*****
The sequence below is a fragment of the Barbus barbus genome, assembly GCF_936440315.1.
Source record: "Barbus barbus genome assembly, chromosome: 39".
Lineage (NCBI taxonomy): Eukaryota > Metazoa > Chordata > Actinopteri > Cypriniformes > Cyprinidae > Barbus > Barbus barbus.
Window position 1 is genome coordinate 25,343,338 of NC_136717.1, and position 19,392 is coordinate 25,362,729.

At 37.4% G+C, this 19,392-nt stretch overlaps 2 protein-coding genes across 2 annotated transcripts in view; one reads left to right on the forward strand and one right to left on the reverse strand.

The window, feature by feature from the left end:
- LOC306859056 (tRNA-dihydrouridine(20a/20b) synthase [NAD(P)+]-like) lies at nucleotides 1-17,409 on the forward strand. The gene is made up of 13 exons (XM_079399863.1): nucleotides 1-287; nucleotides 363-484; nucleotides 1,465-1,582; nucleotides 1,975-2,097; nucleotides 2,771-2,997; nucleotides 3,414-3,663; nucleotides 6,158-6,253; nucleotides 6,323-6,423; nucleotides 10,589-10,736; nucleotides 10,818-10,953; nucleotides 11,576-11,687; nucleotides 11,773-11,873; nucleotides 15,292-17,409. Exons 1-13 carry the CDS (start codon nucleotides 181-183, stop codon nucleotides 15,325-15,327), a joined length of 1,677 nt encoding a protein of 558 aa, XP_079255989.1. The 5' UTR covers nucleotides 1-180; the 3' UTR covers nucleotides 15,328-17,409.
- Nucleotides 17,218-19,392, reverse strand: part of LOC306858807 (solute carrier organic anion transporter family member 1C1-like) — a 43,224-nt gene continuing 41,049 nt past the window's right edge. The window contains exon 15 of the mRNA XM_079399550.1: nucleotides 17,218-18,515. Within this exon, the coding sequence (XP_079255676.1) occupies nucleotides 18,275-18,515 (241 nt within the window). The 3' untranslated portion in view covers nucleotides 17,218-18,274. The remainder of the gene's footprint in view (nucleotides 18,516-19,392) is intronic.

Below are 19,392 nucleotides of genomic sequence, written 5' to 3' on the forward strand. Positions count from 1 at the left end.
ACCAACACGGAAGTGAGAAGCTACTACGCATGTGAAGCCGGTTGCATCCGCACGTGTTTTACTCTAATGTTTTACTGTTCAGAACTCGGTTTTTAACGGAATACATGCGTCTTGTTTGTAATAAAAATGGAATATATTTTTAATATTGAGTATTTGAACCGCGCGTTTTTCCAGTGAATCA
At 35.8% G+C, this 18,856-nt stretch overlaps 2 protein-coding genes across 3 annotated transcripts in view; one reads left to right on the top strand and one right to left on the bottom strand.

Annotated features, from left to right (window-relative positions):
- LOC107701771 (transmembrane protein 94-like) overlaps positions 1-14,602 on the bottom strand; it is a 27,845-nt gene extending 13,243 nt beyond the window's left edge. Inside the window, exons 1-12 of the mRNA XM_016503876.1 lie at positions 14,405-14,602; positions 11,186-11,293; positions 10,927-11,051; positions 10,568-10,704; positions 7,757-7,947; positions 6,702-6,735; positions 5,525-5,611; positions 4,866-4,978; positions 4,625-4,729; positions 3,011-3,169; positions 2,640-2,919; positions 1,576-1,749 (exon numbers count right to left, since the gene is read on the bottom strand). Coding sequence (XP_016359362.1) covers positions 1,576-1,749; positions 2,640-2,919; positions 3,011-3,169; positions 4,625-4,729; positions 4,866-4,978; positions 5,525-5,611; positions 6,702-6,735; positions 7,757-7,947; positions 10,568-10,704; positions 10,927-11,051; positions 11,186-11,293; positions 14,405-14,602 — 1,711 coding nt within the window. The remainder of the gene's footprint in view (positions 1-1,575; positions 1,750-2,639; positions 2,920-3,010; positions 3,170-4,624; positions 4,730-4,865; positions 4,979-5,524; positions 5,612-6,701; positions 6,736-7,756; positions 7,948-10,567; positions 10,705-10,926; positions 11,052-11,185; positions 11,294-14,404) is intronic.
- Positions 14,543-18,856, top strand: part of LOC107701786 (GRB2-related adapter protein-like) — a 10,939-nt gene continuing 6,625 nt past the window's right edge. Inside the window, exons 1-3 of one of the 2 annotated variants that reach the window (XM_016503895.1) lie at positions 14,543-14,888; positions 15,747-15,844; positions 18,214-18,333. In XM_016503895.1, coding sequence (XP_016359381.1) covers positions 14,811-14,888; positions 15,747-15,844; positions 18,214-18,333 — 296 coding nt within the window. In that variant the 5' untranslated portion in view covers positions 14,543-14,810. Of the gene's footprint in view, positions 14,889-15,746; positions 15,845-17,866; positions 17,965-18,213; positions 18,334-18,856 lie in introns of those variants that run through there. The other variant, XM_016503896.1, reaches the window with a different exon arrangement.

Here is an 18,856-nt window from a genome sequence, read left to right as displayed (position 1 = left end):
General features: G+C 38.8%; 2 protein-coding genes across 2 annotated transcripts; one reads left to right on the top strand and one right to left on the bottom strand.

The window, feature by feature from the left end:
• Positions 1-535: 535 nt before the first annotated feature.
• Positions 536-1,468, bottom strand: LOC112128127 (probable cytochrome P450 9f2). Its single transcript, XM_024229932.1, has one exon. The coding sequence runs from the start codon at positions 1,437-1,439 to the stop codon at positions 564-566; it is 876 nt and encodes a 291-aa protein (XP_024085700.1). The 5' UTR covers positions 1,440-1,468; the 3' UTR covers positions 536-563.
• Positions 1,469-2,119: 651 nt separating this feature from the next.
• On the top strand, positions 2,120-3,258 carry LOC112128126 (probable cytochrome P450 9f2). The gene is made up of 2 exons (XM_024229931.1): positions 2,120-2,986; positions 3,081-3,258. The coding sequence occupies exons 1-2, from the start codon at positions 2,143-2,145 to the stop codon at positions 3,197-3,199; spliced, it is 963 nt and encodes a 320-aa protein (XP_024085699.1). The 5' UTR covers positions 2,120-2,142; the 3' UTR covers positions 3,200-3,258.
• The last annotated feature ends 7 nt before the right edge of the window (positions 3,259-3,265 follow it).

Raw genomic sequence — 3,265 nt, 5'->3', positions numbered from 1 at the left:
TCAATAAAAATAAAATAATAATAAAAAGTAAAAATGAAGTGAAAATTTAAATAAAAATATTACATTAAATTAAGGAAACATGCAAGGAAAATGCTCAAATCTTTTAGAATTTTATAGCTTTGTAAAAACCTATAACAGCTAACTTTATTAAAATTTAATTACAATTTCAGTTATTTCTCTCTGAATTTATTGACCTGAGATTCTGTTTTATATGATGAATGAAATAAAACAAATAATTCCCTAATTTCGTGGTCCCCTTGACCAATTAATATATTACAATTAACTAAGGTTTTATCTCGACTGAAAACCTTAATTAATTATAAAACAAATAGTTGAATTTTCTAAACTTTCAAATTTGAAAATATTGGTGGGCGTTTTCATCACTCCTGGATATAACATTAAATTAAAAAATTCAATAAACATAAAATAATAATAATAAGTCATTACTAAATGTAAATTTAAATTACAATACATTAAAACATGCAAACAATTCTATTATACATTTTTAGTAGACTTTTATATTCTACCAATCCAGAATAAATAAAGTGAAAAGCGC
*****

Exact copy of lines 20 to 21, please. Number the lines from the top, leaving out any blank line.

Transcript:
• Positions 1,469-2,119: 651 nt separating this feature from the next.
• On the top strand, positions 2,120-3,258 carry LOC112128126 (probable cytochrome P450 9f2). The gene is made up of 2 exons (XM_024229931.1): positions 2,120-2,986; positions 3,081-3,258. The coding sequence occupies exons 1-2, from the start codon at positions 2,143-2,145 to the stop codon at positions 3,197-3,199; spliced, it is 963 nt and encodes a 320-aa protein (XP_024085699.1). The 5' UTR covers positions 2,120-2,142; the 3' UTR covers positions 3,200-3,258.